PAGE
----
The adjusted, or normalized, FFMI is used for individuals that are taller than the average height.

adjusted FFMI = FFMI + (6.1 × (1.8 – height [meters])

Imperial Units:

adjusted FFMI = FFMI + (6.3 × (1.8 – (height [inches]) × 0.0254))

FFMI Ranges

Once you have calculated your fat-free mass index, you can then see how this compares to a range of FFMI values.

There are no set standards for fat-free mass index ranges and the current understanding of what a normal or healthy FFMI range is limited.[2] However, below are the ranges that one study found to be acceptable.[1]

It is important to note, the study does not set an upper limit for FFMI because high levels do not result in negative health effects.[1]

Normal Range for Men

table showing the normal fat-free mass index range for men
Fat-Free Mass Index Body Fat Percentage
17-20 kg/m² 13-22%

Normal Range for Women

table showing the normal fat-free mass index range for women
Fat-Free Mass Index Body Fat Percentage
15-17 kg/m² 25-33%

Differences Between Fat Mass in Men and Women

On average, women have lower muscle mass compared to men. Therefore they will have a lower fat-free mass index that corresponds to a similar category.

Due to their biology and physiology, men have less body fat, more muscle mass, and greater bone density compared to women.[5] Women need higher levels of essential body fat for normal physiologic functions and childbearing.

In addition, genetics and hormone levels will also impact body fat percentage. On average, women have 6 to 11 percent more body fat than men.[5] This accounts for the somewhat lower percentage of lean muscle mass.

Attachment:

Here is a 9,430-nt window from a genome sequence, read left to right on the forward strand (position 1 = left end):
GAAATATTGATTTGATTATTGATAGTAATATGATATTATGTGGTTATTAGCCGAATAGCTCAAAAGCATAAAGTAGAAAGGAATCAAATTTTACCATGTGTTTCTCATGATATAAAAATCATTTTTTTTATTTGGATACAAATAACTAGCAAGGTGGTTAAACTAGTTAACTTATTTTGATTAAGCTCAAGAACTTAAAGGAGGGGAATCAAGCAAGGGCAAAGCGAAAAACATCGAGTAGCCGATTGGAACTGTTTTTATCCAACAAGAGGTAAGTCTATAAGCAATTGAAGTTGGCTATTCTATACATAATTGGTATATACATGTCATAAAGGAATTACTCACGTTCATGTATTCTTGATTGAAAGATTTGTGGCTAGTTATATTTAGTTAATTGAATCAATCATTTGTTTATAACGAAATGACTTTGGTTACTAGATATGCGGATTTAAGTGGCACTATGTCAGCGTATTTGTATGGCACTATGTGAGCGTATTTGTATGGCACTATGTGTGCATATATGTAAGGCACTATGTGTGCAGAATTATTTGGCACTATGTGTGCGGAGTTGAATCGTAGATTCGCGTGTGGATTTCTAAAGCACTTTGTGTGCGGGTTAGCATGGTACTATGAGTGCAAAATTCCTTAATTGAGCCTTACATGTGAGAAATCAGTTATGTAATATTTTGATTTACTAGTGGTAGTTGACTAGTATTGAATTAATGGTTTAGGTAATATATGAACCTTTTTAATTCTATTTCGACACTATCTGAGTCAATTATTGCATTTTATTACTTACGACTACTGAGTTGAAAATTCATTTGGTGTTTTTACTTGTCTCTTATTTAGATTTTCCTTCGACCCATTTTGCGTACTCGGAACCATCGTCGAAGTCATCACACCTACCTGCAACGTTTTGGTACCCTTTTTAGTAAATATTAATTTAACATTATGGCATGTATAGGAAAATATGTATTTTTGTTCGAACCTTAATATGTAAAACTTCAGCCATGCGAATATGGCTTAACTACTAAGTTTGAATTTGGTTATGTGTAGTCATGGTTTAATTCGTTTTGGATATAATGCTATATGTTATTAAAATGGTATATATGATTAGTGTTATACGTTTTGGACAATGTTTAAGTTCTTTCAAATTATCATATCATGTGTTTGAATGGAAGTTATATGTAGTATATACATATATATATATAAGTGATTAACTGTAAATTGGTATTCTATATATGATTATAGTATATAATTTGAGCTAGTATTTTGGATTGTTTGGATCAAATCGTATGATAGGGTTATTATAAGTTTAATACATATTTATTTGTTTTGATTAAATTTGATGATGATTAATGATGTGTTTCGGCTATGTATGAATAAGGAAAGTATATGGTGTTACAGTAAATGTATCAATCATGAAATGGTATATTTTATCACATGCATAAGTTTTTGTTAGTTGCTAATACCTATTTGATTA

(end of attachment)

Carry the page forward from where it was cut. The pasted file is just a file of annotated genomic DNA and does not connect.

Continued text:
Higher FFMI values indicate a higher muscle mass percent, which is often the goal for many athletes and those involved in strength training.

While scores between 26-28 may still be attainable, this may indicate usage of steroids. And FFMI values above 28 are highly unlikely to be achieved naturally without steroid usage.[6]


  1. Kyle, U. G., Schutz, Y., Dupertuis, Y. M., & Pichard, C., Body composition interpretation, Nutrition, 2003, 19(7-8), 597–604. https://doi.org/10.1016/s0899-9007(03)00061-3
  2. Hull, H. R., Thornton, J., Wang, J., Pierson, R. N., Kaleem, Z., Pi-Sunyer, X., Heymsfield, S., Albu, J., Fernandez, J. R., VanItallie, T. B., & Gallagher, D., Fat-free mass index: changes and race/ethnic differences in adulthood, International Journal of Obesity, 2010, 35(1), 121–127. https://doi.org/10.1038/ijo.2010.111
  3. Romero-Corral, A., Somers, V. K., Sierra-Johnson, J., Korenfeld, Y., Boarin, S., Korinek, J., Jensen, M., Parati, G., & Lopez-Jimenez, F., Normal weight obesity: a risk factor for cardiometabolic dysregulation and cardiovascular mortality, European Heart Journal, 2010, 31(6), 737-746. https://pubmed.ncbi.nlm.nih.gov/19933515/
  4. Hemmingsson, E., Uddén, J., & Neovius, M., No apparent progress in bioelectrical impedance accuracy: validation against metabolic risk and DXA, Obesity, 2009, 17(1), 183-187. https://pubmed.ncbi.nlm.nih.gov/18997678/
  5. University of New South Wales, Why Do Women Store Fat Differently From Men?, Science Daily, 2009, March 4, https://www.sciencedaily.com/releases/2009/03/090302115755.htm
  6. Kouri, E. M., Pope Jr, H. G., Katz, D. L., & Oliva, P., Fat-free mass index in users and nonusers of anabolic-androgenic steroids, Clinical journal of sport medicine: official journal of the Canadian Academy of Sport Medicine, 1995, 5(4), 223-228. https://europepmc.org/article/med/7496846